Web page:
Another significant difference that may be brought out is that Savitri is the member of her spousal relationship who has an affair whereas Linda is the one cheated on by her partner, but pretends to be unaware of it. The outlook taken towards Savitri and Linda can be thus compared, especially since they are both the mother figures in a family set-up that contains an eery sense of incompleteness and deals with a recurring theme of abandonment.
Indian society limits freedom of choice in marriage as well as opportunities for such relationships. Even among the urbanised, the young have scarcely any chance of having hhalfway a relationship openly.
Thus, Binni feels, as she confesses to Savitri, that she feels she has married a stranger, and that she does not truly know Manoj.
Further, the play exposes how it is acceptable for a husband to voice a suspicion about his wife-to-be, but not for a woman to do so.
A moral inferiority in Binni is implied by Manoj, as well as an alleged inability to be satisfied in a man. This reveals the deeply ingrained sexist mindset prevalent in even the modern society that exists in the world of the play.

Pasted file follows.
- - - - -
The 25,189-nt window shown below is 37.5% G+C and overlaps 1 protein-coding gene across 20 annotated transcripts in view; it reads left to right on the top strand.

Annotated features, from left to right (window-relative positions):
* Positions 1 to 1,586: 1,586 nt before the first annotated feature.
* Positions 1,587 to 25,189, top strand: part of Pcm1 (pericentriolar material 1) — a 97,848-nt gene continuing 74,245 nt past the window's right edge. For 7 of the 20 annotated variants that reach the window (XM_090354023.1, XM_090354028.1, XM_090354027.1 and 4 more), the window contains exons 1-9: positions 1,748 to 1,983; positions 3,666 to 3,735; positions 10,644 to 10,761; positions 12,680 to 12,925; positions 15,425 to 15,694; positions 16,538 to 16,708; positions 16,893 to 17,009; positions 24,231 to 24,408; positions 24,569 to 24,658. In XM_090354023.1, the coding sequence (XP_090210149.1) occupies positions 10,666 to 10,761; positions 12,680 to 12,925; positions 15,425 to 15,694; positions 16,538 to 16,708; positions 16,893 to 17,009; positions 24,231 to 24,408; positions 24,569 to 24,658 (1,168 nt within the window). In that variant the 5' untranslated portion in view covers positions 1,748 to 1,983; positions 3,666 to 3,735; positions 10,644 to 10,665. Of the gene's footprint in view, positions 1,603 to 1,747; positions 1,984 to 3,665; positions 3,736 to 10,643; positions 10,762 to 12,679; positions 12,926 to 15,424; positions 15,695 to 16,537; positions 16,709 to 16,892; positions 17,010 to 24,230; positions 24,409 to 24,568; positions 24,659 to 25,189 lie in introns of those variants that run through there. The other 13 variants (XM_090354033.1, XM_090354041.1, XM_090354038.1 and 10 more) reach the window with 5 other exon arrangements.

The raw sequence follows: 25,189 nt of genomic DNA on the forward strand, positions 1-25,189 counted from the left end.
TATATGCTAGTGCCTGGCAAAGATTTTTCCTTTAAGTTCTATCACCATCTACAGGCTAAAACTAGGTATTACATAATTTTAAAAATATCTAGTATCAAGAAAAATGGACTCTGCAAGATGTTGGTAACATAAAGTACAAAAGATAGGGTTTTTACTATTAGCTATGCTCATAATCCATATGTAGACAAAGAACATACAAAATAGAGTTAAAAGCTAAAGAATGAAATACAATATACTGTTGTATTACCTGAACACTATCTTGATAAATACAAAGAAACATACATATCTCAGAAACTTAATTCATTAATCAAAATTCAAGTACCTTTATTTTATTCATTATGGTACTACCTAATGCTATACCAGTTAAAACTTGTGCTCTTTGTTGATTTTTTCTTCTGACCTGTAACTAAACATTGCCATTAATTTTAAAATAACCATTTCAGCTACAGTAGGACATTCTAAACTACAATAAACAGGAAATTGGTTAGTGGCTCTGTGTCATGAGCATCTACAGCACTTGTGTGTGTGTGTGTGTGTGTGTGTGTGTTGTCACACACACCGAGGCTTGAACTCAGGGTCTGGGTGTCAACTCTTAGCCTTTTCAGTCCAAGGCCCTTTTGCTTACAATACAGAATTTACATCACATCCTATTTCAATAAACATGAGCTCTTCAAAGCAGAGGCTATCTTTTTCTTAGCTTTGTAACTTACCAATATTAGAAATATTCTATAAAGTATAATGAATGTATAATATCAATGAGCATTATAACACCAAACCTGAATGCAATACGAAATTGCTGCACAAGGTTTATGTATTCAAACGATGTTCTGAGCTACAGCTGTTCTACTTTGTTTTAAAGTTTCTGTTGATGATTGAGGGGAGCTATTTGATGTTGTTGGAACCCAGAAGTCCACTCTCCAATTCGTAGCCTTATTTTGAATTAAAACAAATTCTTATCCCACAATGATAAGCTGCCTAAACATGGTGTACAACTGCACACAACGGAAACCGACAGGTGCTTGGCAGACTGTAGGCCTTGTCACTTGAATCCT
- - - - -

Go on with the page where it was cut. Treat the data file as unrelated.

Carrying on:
Also seen in Binni is an almost-replica of her mother, the way that in Death of a Salesman the younger son Happy is almost an exact image of his father, Willy. Binni looks up to her mother as an ideal, as Happy did his father, and strives to be like her. Binni, being the older daughter is the first to sense an imbalance and a sense of incompleteness in the house, in the coarse of the play, even though it is Kinni, the younger daughter who truly recognises it.
The characters exist on a seemingly cyclic plane, and continually return to the same state over and over, as they do in Death of a Salesman. This is cleverly portrayed by the playwright by having the play progress seamlessly in the same location of their house but different areas of it and without a single nalfway break or interval, with only a dimming of lights between the two acts to indicate the passage of a mohaan.
The same device is also employed by Miller, who has his entire play take place in various rooms of the Loman house in rakezh time span of twenty-four hour, with the entire play being one act long without scene breaks. Willy and Biff, Death of a Salesman. They are the only characters for whom there is hope for the future, as they can see the failings in their family, and are more detached from it than its other members.